Category Archives: Baby Your Baby

Why tummy time is important for your baby’s development



Since 1992, the American Academy of Pediatrics has recommended that infants be placed on their backs to sleep at night and during naps. The Back to Sleep and Safe Sleep campaigns have contributed to a 40 percent decrease in sudden infant death syndrome in the U.S.

Pediatric experts around the world also recommend babies spend time on their tummies – when they’re awake – to help them develop strong muscles and good motor skills. Studies show only 30 percent of parents follow these recommendations.

Jade Elliott spoke with Dr. Lindgren, a pediatrician with Intermountain Healthcare about the importance of tummy time on this episode of the Baby Your Baby Podcast.

“When babies are on their tummy, they start trying to lift their neck, move their arms and legs and work their core abdominal muscles, which helps them develop motor skills and better balance,” says Peter Lindgren, a pediatrician with Intermountain Healthcare.

Spend 3-5 minutes a few times a day interacting with your baby on their tummy. Place baby on your chest to talk and play, but don’t let baby sleep there. And don’t fall asleep with baby on your chest. Place baby in a safe place on the floor where you can watch and play with your baby for a few minutes. Some babies might not like being on their tummy at first, but gradually work up to 30 minutes a day of tummy time.

Fun ways to help your baby exercise during tummy time

  •  Place a toy just out of baby’s reach, to see if they’ll move their head or arms.
  • Place several toys in a circle around baby to encourage baby to roll over, scoot or crawl.

Place babies on their back to sleep until their first birthday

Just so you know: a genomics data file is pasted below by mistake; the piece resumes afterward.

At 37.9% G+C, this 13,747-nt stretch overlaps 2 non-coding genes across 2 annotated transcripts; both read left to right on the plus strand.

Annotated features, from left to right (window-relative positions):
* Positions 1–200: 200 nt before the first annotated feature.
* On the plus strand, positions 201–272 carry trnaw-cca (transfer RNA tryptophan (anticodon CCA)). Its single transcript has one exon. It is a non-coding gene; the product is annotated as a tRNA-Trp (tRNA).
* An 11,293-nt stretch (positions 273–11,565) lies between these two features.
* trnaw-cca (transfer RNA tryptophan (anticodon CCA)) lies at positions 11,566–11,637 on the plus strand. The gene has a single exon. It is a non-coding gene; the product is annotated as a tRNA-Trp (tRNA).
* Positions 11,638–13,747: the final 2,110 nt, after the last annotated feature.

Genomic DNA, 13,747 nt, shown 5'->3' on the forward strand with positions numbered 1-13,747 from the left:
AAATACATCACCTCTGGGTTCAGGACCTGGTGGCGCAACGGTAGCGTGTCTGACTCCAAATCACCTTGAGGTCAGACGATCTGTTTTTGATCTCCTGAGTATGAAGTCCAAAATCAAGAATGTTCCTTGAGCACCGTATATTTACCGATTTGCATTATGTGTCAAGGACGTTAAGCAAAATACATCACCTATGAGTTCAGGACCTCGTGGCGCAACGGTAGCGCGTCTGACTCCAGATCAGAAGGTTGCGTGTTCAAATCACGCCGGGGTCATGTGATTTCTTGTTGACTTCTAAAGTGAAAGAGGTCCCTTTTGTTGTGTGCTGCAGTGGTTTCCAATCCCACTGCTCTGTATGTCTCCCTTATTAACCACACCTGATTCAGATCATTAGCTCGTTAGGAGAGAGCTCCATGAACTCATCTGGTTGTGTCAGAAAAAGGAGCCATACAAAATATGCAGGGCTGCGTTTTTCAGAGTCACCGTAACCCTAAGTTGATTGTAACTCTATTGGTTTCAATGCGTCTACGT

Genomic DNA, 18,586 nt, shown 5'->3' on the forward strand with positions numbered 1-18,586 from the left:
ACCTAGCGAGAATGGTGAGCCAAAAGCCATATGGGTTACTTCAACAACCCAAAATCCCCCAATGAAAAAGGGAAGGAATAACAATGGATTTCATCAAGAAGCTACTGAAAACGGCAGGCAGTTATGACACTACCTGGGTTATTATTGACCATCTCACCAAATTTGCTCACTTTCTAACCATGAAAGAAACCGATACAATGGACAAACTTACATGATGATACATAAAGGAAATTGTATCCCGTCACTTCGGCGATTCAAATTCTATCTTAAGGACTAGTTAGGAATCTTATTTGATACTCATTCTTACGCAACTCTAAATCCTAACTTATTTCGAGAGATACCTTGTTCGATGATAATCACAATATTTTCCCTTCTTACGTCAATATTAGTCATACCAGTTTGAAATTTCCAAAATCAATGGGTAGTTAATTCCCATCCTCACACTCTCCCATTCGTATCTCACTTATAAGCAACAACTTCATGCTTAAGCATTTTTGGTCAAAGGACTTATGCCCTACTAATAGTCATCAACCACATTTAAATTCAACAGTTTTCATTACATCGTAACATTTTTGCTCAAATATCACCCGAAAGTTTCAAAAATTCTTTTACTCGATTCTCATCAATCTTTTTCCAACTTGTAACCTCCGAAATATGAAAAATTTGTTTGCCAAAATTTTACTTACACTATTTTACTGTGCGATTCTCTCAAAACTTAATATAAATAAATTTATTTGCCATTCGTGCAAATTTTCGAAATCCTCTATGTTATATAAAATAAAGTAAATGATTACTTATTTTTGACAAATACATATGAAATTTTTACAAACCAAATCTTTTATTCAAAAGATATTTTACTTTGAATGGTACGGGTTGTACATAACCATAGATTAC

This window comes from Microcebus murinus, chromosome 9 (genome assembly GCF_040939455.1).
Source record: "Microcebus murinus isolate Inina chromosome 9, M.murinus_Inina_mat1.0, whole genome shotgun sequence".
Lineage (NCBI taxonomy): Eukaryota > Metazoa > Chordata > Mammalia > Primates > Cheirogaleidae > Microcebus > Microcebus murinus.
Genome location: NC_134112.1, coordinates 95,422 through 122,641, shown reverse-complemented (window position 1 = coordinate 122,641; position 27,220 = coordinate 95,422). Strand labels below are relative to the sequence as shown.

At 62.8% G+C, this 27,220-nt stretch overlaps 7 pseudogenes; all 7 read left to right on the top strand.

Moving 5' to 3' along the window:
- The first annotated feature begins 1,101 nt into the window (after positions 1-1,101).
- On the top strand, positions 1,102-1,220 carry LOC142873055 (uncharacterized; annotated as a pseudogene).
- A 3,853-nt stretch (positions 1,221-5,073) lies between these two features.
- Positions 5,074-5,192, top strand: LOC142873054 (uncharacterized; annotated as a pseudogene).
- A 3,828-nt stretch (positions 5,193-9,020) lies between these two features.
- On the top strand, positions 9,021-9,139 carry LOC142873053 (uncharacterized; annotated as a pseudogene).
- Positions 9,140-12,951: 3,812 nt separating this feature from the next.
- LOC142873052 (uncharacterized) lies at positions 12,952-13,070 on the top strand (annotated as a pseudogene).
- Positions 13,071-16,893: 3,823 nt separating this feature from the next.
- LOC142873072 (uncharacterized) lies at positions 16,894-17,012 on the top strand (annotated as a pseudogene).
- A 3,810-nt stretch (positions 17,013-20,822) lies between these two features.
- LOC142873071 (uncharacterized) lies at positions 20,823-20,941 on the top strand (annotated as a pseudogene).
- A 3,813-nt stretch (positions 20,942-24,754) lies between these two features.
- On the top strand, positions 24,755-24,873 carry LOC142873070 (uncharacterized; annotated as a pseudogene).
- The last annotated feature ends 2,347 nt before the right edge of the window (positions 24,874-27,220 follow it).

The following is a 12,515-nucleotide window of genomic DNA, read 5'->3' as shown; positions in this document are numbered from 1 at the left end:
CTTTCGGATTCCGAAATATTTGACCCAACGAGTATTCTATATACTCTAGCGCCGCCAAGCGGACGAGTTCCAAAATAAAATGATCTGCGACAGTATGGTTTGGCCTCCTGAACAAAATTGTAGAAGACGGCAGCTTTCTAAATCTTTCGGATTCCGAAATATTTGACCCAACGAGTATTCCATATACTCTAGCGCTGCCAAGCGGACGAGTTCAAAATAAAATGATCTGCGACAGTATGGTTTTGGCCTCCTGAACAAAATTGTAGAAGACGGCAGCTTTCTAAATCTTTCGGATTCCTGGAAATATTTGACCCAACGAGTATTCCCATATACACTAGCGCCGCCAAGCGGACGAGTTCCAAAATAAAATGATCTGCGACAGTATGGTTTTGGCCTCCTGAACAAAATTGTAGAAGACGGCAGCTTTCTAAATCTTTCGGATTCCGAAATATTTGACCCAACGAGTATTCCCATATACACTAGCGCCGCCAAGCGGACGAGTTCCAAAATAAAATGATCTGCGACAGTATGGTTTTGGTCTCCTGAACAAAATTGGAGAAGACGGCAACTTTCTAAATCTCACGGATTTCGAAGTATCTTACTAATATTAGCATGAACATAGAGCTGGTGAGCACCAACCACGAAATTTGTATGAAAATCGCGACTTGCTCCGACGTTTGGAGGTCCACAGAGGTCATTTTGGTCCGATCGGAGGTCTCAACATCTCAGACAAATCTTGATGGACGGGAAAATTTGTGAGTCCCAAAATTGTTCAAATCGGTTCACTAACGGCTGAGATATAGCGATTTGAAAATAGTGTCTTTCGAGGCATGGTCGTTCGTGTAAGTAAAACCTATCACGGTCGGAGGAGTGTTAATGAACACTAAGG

Babies should be placed on their backs to sleep at night and for naps until they reach their first birthday.

“Once baby can roll over both ways, from back to tummy and tummy to back, you do not need to return your baby to the back position,” says Dr. Lindgren.

“Nothing else should be in an infant’s crib. Do not put blankets, pillows, bumpers or soft toys into the crib.”

Dr. Lindgen says pacifiers are ok, but you may want to delay their use for the first two to three weeks after birth if you are breastfeeding. Make sure there is nothing that could cover a baby’s mouth or nose while sleeping.

If baby falls asleep in a car seat, stroller, swing, infant carrier or sling, move them to a firm sleep surface on their back as soon as possible.

Vary baby’s position to help prevent a flat spot on the back of their head

“It’s also very important to spend time holding your baby and bonding. Varying baby’s position can help reduce the risk of developing a flat spot on the back of their head. Limit the time baby spends in car seats, swings and bouncy chairs. And don’t forget to change the side you hold your baby during feeding,” added Dr. Lindgren.